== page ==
Most intimidating questions
We don’t see that we are intimidating when we do this, because we don’t empathize with the injury we are causing.In the case of cutting humor, empathy ruins the joke.We have trouble holding these two identities together, our psychological containment fails, and we rely on defensive behavior to maintain equilibrium if we are unable to make constructive use of such feedback (which is usually not given in an easy-to-take-in way, as the other person is speaking from a position of threat).It's not unusual for this kind of disconnect to happen, and inadvertent intimidation comes up in several different ways, which are informative to spell out.
Mountains are created to be conquered; adversities are designed to be defeated; problems are sent to be solved. Thinking about intimidation is hard enough, let alone talking about feelings of being intimidating and intimidated by one another, in pairs or even groups.It’s not “just a joke,” but we tell ourselves it is.Competition and the need to win no matter what the stakes make it easy to hurl a clever quip, to lash out verbally, cornering and trapping, employing what classical psychoanalysts famously referred to as oral aggression.We are, in fact, subject to the power of our own intellect against ourselves, as others are.But for people who learned to prize intellect above compassion — where the quick comeback, even a sadistic retort, scores points, gives a rush of pleasure even while dismissing the validity of the injury to another — we deny how our words can really hurt.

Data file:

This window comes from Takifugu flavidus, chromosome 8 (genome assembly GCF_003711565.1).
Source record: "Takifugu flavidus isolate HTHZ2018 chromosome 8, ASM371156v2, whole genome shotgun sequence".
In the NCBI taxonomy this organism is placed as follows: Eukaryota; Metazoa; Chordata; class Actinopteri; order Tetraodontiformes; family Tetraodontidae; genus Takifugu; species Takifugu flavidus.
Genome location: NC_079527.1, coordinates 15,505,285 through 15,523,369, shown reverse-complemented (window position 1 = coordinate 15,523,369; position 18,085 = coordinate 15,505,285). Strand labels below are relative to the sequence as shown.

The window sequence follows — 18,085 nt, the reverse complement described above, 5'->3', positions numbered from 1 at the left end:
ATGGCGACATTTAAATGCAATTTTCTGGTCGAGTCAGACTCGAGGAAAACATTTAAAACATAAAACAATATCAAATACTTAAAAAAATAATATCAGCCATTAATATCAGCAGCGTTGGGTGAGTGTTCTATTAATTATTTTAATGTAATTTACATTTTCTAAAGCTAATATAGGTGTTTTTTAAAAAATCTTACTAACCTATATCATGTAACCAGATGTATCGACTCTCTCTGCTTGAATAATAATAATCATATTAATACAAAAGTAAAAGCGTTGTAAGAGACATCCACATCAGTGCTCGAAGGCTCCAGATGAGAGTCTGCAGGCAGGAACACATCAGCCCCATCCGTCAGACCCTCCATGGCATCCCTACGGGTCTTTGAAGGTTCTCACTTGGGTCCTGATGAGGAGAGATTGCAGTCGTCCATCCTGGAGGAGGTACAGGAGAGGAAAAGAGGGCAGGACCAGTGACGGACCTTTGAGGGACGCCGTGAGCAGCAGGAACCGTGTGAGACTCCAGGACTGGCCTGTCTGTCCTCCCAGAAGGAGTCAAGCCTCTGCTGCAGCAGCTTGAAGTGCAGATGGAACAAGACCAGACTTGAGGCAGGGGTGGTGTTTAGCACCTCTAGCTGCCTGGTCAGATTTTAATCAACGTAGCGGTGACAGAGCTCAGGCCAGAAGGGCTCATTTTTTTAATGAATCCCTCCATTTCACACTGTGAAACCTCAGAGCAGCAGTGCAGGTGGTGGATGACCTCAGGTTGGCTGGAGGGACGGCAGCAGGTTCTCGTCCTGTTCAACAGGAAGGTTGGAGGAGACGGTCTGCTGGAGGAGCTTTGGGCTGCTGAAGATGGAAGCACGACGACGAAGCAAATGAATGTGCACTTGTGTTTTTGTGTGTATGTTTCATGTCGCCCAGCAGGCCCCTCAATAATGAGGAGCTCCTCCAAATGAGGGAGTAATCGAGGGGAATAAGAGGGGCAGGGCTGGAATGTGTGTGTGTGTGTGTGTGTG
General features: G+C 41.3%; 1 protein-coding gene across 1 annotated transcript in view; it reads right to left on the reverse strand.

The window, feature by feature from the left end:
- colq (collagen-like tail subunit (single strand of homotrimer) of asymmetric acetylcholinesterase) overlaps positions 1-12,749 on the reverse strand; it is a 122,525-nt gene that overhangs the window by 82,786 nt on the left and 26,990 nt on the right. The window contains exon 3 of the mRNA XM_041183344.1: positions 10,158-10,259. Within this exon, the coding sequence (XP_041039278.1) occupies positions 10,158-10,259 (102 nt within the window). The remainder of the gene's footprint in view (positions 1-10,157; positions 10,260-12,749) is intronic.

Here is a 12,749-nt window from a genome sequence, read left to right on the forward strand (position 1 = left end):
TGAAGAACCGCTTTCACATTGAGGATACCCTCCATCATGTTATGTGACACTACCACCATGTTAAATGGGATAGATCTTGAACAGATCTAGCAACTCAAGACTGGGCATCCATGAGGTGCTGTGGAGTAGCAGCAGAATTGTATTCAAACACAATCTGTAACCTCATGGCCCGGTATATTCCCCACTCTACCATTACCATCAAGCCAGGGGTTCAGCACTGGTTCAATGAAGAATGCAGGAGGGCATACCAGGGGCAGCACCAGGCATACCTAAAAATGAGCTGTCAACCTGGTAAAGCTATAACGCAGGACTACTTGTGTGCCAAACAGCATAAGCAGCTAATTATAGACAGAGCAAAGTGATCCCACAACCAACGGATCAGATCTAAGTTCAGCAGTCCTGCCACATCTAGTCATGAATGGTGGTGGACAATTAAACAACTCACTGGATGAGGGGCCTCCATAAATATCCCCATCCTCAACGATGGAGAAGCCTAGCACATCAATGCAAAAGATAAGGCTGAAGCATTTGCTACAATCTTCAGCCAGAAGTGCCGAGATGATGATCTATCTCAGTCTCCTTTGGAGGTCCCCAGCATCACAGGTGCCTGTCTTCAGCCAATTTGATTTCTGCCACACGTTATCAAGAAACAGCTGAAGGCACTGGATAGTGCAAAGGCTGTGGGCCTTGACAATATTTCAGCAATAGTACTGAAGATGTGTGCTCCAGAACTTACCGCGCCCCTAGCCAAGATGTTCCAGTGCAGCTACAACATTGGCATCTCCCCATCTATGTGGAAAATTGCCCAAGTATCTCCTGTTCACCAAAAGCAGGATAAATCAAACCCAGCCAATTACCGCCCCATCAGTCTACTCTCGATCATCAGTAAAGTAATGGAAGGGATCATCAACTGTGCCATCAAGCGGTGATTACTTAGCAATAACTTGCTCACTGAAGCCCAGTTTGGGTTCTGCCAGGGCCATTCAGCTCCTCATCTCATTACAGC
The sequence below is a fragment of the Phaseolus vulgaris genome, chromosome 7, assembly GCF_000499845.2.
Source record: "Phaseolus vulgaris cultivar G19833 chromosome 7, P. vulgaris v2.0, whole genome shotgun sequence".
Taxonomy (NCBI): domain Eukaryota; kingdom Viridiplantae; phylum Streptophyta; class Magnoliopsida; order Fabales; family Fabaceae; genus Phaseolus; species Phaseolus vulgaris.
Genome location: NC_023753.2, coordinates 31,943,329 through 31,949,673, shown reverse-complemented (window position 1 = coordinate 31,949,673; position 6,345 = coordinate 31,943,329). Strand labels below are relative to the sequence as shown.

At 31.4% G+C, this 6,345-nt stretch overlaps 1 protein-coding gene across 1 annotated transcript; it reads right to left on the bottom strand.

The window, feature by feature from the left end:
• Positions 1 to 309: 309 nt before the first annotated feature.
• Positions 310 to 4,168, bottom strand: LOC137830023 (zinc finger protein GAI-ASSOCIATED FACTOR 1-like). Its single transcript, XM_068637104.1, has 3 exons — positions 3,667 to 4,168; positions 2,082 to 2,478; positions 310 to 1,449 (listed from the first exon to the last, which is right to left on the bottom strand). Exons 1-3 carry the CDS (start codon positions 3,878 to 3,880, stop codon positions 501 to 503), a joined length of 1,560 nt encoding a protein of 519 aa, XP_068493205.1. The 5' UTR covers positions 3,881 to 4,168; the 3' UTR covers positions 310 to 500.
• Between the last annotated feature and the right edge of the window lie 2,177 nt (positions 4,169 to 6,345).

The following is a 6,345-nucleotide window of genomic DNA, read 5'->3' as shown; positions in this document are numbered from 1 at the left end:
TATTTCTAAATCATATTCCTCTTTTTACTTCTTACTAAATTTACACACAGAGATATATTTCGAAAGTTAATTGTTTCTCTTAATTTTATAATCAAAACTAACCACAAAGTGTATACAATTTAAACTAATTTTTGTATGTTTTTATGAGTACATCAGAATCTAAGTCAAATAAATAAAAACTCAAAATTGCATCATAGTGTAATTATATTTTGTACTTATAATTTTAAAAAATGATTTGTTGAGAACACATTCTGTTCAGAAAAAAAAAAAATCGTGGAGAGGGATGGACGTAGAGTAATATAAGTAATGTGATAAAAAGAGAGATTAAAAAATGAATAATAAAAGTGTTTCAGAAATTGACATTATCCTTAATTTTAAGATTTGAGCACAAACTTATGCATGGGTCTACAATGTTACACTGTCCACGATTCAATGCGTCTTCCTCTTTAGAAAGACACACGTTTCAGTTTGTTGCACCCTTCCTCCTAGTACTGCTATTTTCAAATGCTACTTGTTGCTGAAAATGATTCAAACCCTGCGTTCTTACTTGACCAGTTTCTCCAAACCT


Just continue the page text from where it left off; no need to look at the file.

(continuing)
When people are inadvertently intimidating and have ambivalent feelings about the feedback they get, it is a more interesting situation to think about than when people are singularly being bullies, because inadvertent intimidation, the subject of the rest of this piece, suggests an unrecognized division within oneself, a Dr.